Sunday, July 18, 2010

The Sunday Paper: July 18, 2010

Manistique East Breakwater Lighthouse

Late, late edition. Spent the past week roaming the highways of the Upper Peninsula, basking in the perfect weather and absorbing with awe and amazement the natural wonders that exist in the northern reaches of our state. I buried myself with the camera, shooting just over 4000 pictures (I kid you not) and I got some great ones - but to tell you the truth, pictures cannot do the incredible beauty of upper Michigan in the summer justice. You really need to see it for yourself. Go. You will not be sorry. More to come on that, as I sort through the experience...

Did my best to avoid politics (couldn't escape it completely) and stayed off the internet for four whole days (!), so I'm busy playing catch-up. Just a few stories that caught my eye right off the bat:

  • Peter Luke opts for the Socratic method today to spell out why the Republican candidates running for governor are so incredibly boring. The answer is always in the question...

    Has any candidate made a convincing argument that voters have heard? Has any made the case that their opponents aren’t qualified for the November ballot? That’s what campaigns are about. That voters don’t appear to be particularly enthusiastic isn’t the voters’ fault.

    Bingo. These guys are simply spewing platitudes and fiscal nonsense. The voters aren't buying it.

    Mostly bland pronouncements about how cutting business taxes will cure Michigan’s economic ills, even though Michigan’s business taxpayers will pay $100 million less in fiscal 2010 than they did in fiscal 1997. Because none of them bother with the arithmetic of how they’ll accomplish it, pledges that Michigan will again create jobs — by far the top issue — lack force or conviction.

    Tax cuts for business will not create consumer demand, and consumer demand is what creates jobs. No one will run out and hire more staff if the consumer demand isn't there. We have tried the "more tax cuts" economic theory, it hasn't helped the average voter - and they know it. Can't blame them for not being thrilled at the prospect of a future of more trickle-down policy that somehow never seems to reach their own household.

  • What's the difference between a tax incentive and a tax cut? Plenty. Rick Haglund explores the successes, failures, and the (Mac Center manufactured) controversy surrounding Michigan's MEGA credits. Bottom line on that: Michigan has to offer incentives to lure major development, or the business will go elsewhere. It's major development that diversifies our economy and feeds small business; to leave the game now would be devastating. We cannot afford to fall behind. Greg Main of the MEDC points out that the competition will eat our lunch for us if we eliminate incentives, and that they only pay off when jobs are created...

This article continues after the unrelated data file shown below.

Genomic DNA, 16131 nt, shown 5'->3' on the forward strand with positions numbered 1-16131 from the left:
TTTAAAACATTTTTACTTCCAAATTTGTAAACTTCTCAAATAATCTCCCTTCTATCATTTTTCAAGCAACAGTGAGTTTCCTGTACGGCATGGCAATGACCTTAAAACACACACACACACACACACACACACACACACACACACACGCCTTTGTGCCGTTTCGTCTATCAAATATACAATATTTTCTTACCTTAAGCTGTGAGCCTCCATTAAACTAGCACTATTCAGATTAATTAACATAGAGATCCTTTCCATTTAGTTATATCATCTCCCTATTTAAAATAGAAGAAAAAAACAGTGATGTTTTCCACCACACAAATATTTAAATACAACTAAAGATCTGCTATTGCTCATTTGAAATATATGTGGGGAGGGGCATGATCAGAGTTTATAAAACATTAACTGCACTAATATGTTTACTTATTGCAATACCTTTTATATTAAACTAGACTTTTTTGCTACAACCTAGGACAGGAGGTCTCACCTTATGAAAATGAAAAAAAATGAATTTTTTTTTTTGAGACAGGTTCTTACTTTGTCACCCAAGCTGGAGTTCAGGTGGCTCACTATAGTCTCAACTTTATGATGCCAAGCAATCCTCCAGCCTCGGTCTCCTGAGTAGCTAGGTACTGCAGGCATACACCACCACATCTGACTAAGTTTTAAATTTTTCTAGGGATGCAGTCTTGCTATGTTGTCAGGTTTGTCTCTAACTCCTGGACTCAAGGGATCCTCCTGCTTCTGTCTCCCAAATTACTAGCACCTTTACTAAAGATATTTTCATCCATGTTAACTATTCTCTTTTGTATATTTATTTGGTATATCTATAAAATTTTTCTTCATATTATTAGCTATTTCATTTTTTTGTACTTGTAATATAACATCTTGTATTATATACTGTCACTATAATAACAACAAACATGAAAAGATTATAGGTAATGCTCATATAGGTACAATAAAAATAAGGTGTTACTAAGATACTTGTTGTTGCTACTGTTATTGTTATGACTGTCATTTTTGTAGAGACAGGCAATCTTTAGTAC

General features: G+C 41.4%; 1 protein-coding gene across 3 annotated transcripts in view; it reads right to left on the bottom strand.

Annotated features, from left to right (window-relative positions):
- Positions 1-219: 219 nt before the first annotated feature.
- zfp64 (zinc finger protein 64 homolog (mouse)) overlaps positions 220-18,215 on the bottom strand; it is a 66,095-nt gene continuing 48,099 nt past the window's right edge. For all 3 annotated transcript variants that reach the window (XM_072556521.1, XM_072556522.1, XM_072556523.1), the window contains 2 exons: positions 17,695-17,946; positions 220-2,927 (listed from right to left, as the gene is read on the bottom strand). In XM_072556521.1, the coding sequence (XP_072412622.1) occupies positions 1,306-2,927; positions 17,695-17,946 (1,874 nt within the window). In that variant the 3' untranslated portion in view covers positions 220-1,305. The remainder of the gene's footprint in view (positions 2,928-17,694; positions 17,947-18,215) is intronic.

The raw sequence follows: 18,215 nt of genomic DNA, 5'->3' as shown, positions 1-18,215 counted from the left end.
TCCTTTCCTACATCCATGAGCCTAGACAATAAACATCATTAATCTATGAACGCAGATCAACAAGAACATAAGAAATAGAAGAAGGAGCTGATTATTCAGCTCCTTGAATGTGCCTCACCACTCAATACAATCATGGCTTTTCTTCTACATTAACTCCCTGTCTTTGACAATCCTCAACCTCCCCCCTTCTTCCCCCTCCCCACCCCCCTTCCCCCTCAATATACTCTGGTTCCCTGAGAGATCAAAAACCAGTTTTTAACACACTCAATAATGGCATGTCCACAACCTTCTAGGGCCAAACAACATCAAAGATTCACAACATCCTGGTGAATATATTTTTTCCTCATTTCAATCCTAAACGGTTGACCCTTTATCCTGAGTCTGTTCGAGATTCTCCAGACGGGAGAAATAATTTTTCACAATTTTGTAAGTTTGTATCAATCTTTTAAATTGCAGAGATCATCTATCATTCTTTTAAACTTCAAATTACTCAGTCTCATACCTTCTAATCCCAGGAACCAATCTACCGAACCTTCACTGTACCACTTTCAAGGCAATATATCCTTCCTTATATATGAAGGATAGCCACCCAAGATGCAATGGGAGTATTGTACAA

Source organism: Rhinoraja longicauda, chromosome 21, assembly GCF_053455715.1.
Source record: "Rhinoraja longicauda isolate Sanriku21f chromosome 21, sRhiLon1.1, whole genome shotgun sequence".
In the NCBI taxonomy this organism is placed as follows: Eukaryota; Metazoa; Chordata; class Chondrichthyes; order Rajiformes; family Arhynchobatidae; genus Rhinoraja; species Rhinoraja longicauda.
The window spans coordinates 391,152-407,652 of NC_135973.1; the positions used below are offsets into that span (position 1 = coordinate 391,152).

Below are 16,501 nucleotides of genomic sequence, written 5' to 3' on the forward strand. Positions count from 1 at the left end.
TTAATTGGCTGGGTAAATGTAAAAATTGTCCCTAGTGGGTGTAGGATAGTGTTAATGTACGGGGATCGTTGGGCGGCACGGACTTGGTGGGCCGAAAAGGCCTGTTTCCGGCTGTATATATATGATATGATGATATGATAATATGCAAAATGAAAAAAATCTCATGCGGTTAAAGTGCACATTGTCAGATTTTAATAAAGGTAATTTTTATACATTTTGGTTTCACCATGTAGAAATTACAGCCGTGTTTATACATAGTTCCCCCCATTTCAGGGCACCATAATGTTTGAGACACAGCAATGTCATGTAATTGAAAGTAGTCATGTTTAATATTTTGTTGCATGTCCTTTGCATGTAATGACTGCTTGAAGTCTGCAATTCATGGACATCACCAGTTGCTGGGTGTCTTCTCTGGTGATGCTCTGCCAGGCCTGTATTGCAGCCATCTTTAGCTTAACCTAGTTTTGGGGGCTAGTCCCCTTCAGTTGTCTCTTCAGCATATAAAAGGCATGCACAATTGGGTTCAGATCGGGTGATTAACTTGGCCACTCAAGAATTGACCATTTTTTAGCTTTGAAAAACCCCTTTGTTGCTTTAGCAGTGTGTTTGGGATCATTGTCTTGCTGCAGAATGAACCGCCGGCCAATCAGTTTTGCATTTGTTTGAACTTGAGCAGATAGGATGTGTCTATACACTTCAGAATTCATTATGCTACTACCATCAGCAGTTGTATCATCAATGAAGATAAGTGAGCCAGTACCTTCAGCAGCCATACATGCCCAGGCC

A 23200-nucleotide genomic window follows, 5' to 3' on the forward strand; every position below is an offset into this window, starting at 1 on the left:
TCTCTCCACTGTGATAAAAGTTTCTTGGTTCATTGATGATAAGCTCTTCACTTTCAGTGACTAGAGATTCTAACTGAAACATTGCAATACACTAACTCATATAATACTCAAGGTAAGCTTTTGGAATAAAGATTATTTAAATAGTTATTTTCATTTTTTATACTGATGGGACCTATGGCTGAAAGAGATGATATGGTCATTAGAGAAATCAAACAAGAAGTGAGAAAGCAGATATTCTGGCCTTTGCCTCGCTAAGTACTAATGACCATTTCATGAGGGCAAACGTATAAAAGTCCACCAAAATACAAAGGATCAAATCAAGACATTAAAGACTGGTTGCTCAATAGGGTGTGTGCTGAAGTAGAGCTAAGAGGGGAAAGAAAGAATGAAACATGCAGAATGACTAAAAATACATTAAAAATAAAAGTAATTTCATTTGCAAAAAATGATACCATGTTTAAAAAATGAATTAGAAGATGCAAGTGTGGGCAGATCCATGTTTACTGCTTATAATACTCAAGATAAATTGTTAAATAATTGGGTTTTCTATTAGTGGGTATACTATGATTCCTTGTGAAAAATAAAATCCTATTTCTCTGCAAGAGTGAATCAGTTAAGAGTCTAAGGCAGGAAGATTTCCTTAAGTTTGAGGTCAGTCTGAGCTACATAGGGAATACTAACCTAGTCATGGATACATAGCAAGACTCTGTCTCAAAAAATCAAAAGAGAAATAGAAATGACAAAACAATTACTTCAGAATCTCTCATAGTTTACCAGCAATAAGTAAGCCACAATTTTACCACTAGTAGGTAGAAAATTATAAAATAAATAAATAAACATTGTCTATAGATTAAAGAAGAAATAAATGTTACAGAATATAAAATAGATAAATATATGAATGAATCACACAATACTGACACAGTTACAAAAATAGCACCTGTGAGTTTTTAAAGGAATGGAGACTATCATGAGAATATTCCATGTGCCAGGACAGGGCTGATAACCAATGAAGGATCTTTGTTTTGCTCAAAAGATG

He says it’s absurd to think Michigan can eliminate tax incentives and survive in the economic-development war among the states.

    “There’s not a state in the union that doesn’t have some kind of incentive program,” he said.

    Main and others note Michigan’s MEGA incentives are structured so companies don’t receive a dime until they create the promised jobs.

    “If companies don’t do what they say, it costs us zero,” Kitchens said. “It’s a great deal for the taxpayers.”

    Engler tried to dismantle our economic development program, as all the Republican candidates this year are promising to do - and he very quickly put it back "after Michigan quickly gained a reputation around the country as having unilaterally disarmed in the war among the states for business investment"... are we going to have to learn this lesson all over again?

  • Gongwer has a couple headlines worth mentioning about our ever-looming budget deficit issue: A disturbing report says that the $525 million that Congress stiffed us on in Medicaid funding would have to come out of the General Fund - and that would be very bad news. Still hoping they act on that, but it's not looking good. On a brighter note, June revenues came in at $104 million higher than predicted, showing that we do have some growth going on out there - and every little bit helps. Since those legislators were hard at work over vacation tackling the budget issue, it should get done as soon as they get back this week, right?

    Starting to think it might be better to kick the budget down the road and let the obstructionists be responsible for the cuts that are coming. Problem is, they will just blame it all on the Dems, who, of course, will refuse to stand up for themselves. Dillon release the House budget plan yet? No? Didn't think so. Pretty much explains this voter's lack of enthusiasm right there.

  • Speaking of those Democrats, the Freep's Chris Christoff analyzes the "truth behind the claims" in the gubernatorial race on that side of the aisle. Give it a read if you are so inclined.